Ida McKinley Biography, Life, Interesting Facts

U.S. First Lady

Ida McKinley

Birthday :

June 8, 1847

Died On :

May 26, 1907

Birth Place :

Canton, Ohio, United States of America

Zodiac Sign :


Ida McKinley was a United States first lady from March 1897 to September 1901, as the presidential wife of the 25th president William McKinley.

Early Life

Ida McKinley was born as Ida Saxton on June 8, 1847, in Canton, Ohio. She was the daughter of a prominent businessman James Saxton and his wife Catherine. She went to a local public school and later graduated from the private school Brooke Hall Seminary in Pennsylvania. Soon after her graduation, she left for a tour of Europe with her younger sister. Ida was a strong-willed young woman who spent her life exploring new ventures. Her personality irked most of her father’s workers who considered her ill-mannered.

She wound up her European tour and returned back to Canton. At the request of her father, she decided to work at her father’s bank in Canton. She was employed as a cashier. Ida got admiration from many for working for a living instead of relying on her father, as was common for middle-class women. She became noticed easily for her courage in a working field dominated by men.



Ida met a young lawyer and newly elected Stark County Public Prosecutor, William McKinley. The two got married on January 25, 1871, in a Presbyterian Church in Canton. She had two daughters who died in their childhood. Their first daughter Katherine was born on December 25, 1871. The second daughter also named Ida was born in April 1873.

She started suffering from bad health after the delivery of her second child. She lost her mother a few weeks before the birth of her second child. The second child was often sickly since her birth. She died four months later in August 1873. Her ill health worsened after their only daughter Katherine died of typhoid in 1874. Ida became morose and secluded. Gradually, her illness gave way to epileptic seizures. The seizures and constant fainting manifested into her adult life.

McKinley restructured his life to accommodate her tight caring routine. He became overprotective to the discomfort of his staff at the prosecuting office. Despite her ill health, she made considerable campaign tours with her husband during his election bid in 1876. McKinley vied and won a seat in the US Congress. Ida moved with her husband to the US capital as a congressional wife. Her health improved considerably in the next four years. Ida helped her husband during the 1892 Ohio gubernatorial campaign elections.

When McKinley became the Ohio governor in 1982, Ida retired away from the public limelight. She spent most of her free time pursuing her childhood hobbies of sewing and crocheting of clothes and slippers. She gave them out as souvenirs to her close friends and charitable organizations for auction. Though the Ohio state staff knew of her condition, few publicly talked about it. Her condition curtailed the movement of the governor who took personal responsibility for her caring.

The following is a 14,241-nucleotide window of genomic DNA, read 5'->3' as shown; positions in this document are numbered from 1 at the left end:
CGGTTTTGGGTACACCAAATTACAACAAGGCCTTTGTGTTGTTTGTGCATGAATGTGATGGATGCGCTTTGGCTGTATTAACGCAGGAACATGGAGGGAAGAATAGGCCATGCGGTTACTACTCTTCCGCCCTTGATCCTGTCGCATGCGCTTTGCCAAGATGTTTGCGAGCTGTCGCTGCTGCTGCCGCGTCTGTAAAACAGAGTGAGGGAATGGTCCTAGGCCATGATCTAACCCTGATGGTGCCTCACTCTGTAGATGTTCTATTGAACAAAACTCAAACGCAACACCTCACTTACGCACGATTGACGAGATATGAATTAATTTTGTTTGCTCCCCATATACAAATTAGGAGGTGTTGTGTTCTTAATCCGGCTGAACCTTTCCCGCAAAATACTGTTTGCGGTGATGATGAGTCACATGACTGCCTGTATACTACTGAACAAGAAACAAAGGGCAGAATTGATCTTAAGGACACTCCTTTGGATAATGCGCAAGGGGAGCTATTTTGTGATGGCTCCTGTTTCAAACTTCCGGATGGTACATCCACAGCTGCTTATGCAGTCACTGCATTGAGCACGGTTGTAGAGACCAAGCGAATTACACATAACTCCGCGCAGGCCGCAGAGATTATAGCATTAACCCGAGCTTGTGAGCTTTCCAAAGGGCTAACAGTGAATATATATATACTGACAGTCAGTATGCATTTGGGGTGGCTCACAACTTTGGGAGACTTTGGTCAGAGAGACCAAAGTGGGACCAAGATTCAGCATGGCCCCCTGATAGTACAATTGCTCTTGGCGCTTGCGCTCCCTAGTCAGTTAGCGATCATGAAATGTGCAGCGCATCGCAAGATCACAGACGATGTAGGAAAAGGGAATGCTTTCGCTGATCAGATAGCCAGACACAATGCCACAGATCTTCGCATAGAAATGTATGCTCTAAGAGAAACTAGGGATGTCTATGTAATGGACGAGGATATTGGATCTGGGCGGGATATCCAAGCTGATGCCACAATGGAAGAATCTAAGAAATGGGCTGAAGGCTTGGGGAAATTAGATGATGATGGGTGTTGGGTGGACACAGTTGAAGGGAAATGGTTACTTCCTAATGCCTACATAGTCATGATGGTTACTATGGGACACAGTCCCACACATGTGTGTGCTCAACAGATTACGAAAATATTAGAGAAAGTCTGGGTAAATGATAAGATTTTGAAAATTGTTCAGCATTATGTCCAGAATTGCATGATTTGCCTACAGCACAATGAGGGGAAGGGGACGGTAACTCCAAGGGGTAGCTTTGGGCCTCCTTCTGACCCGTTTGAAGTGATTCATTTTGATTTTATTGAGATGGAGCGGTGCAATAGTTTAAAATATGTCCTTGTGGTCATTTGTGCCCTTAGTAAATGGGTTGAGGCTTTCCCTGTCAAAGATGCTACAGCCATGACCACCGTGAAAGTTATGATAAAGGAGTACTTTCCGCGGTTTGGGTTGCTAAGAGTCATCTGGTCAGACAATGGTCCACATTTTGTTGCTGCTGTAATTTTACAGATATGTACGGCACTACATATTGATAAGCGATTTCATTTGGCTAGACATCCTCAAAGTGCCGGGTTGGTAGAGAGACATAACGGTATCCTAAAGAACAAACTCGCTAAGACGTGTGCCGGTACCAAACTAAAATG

US Presidential Wife

In 1896, McKinley won the Republican Party presidential nominations. Ida gained courage and featured extensively in her husband’s campaign rallies across the country. She endeared the hearts of many citizens for her energy during the tours. The party used her energy to counter rumors of her ill health. McKinley won the presidency and took office in 1897.

Her health deteriorated after becoming the US First Lady. She kept out of the public save for the official functions with the president. Like before, the president kept close to her for her own safety. Ida appeared in most functions seated next to the president. In the routine welcoming of guests duties, Ida sat down and rarely shook hands with the guests. Nonetheless, she graced almost all state dinners and banquets hosted at the White House.

Ida delegated the other social and ore demanding duties to the vice president’s wife Jennie Hobart. Mrs. Hobart represented her well in all her duties. Even in her sickly state, Ida kept her mind up to date with current domestic and world affairs. She influenced some major decisions during her husband’s stay in power. Ida prevailed over her husband to send the US military into Cuba in 1898. As a devoted Christian, she encouraged her husband to commission US missionaries to the Far East.

McKinley displayed utmost care for his wife. He became the unofficial talk of Congress for his dedication for his wife. Congressional wives admired his zeal for his wife. The congressional husbands, on the other hand, tried hard to keep with his pace. In September 1901, Ida accompanied her husband to New York. President McKinley was shot while on a tour of Buffalo City in New York. He pleaded with his staff to be humane in delivering the shocking news to his wife who was absent at the time.



She returned home in Canton after the death of her husband. Ida was cared for by her younger sister for the rest of her life. She suffered more severe seizures as the years went by. On May 26, 1907, Ida McKinley died in her Canton hometown. She was buried next to her husband and two daughters in the family burial site.

In 1998, the family house she grew in and lived briefly with her husband in Canton was gazetted as a US national heritage site. It became the property of the US First Ladies National Historic Sites.

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